This question is not answerable. First, we would need “everything” to be well-defined, and arguably, to be useful, the definition would not be self-referential. This being possible while decently approximately preserving our intuition of “everything” is questionable. Secondly, for canonical and the most useful approaches to logic, the idea requires quantification over everything, which is problematic even if “everything” is well-defined. In order for quantification to make sense canonically, it must be over a domain of discourse or your system must have restricted comprehension.
Not having a domain of discourse or having unrestricted comprehension leads to many paradoxes, such as Russell’s paradox and Curry’s paradox. The former is more famous, but I’d argue the latter is more relevant to your question. Once you specify a domain of discourse, there will be something outside of it, and restricted comprehension is precisely that – restricted, so not all-inclusive.
To see an example of what can go wrong, does your domain of discourse properly include itself? If it doesn’t, then it doesn’t include everything. If it does, then if we are speaking of sets, your system will fall prey to Russell’s paradox and will be inconsistent.
Does your system quantify over arbitrary formulas or can formulas be instantiated by variables? If your system does not, then you can’t give semantic definitions to all the formulas inside your system (they can still be well-formed, structurally speaking). If your system does, then your system likely falls prey to Curry’s paradox.
A specific, formal example of something that cannot be defined within the standard model of a system that can interpret arithmetic is “truth”. This is Tarski’s Undefinability Theorem. Informally, any consistent system that can interpret arithmetic cannot define its own truth predicate. There is an even more general form of the theorem with a wider scope.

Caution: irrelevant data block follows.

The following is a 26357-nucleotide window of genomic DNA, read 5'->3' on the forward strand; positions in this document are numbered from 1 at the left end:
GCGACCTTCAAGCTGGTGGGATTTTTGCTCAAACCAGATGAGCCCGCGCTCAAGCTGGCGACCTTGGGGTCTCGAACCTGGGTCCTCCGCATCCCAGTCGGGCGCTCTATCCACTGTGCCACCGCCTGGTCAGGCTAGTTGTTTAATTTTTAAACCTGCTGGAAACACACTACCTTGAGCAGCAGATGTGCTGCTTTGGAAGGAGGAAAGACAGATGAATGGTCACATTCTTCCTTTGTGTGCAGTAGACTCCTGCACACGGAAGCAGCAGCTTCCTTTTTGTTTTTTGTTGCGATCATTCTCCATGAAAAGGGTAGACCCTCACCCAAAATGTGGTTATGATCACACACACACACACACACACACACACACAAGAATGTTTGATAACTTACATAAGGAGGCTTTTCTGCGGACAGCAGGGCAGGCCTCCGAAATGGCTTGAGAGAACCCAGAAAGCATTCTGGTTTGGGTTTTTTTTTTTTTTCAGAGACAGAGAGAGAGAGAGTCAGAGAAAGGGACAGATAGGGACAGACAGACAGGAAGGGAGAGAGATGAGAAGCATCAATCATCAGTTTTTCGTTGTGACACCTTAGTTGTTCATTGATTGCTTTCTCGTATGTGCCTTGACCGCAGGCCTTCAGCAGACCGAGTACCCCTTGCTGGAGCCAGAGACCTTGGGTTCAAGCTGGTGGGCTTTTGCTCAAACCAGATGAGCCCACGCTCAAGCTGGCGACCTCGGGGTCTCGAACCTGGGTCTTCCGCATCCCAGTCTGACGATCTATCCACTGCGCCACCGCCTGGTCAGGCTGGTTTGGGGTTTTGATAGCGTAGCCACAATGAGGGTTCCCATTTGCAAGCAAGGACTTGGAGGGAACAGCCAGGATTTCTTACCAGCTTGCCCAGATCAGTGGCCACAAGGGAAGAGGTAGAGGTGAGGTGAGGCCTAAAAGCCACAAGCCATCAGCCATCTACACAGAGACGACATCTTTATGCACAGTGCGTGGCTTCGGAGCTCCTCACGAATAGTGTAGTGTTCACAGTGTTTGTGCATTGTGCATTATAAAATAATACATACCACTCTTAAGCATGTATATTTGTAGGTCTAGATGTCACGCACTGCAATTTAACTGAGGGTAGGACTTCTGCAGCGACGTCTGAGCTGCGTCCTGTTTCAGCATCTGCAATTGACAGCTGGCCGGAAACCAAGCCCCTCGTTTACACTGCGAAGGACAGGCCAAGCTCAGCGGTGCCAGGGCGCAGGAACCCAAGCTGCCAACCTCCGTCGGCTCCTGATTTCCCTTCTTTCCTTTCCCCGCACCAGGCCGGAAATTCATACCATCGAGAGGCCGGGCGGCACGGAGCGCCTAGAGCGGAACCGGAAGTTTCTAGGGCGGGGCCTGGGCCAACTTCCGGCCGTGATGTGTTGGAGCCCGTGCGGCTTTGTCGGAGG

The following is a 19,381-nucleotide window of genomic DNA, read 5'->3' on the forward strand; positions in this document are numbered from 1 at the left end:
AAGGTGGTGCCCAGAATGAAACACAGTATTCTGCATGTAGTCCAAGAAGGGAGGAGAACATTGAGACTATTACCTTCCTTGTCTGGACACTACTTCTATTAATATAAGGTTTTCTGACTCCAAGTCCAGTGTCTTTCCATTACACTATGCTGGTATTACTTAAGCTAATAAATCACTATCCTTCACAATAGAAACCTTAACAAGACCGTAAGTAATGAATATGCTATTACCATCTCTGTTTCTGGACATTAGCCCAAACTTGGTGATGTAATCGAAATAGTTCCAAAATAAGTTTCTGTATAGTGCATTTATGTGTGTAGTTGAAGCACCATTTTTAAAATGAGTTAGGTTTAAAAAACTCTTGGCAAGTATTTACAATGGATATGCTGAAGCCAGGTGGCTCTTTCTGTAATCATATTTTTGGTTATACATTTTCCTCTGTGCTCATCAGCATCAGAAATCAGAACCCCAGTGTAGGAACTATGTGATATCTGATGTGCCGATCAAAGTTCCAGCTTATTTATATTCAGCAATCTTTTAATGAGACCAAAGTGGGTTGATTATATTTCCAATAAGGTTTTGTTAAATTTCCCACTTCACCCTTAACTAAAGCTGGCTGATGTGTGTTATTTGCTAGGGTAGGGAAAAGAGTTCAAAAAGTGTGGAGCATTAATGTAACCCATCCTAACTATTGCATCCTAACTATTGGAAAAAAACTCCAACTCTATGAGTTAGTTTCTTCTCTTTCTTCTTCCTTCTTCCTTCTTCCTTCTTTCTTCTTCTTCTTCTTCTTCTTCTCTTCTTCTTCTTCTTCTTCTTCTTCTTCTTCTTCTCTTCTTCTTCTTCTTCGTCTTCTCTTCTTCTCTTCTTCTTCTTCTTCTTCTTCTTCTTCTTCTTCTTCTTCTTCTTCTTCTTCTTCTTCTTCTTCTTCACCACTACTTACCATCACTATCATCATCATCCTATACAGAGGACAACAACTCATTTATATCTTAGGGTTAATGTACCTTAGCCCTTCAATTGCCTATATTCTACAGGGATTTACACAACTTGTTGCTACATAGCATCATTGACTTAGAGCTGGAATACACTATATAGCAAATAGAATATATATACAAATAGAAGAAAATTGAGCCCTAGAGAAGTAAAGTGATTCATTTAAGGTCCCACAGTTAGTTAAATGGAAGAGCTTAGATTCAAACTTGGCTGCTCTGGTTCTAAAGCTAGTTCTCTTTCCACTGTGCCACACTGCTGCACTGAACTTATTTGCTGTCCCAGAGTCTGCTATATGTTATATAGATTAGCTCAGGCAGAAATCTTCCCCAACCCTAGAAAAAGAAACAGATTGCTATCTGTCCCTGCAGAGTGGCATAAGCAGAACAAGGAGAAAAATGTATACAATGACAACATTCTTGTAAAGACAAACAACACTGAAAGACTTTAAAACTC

What if we instead try to work with a natural language instead of a formal system? Not only will you still encounter Curry’s paradox, but you’ll have to deal with Richard’s Paradox as well…
Thus the resolution of Richard's paradox is that there is not any way to unambiguously determine exactly which English sentences are definitions of real numbers
Very informally speaking, to talk about everything, you want your system to be completely open (to include everything) while still being closed (in order to give rules, be manageable, and be consistent). This is not possible. The more inclusive your system is, the more you can speak about but also the more likely your system contains a contradiction. An intuitive analog to this is a bag which contains everything is impossible because everything must be inside the bag, but if there’s an inside then there must be an outside – there’s no such thing as “inside” without “outside” as well. Also, is such a bag properly inside itself?
So why isn’t the answer to your question “no”? Because these paradoxes emerged given the way we normally approach logic. There may be some other categorically distinct approaches we don’t know about. Because we don’t know them and because “everything” is not well-defined, your question is fundamentally unanswerable.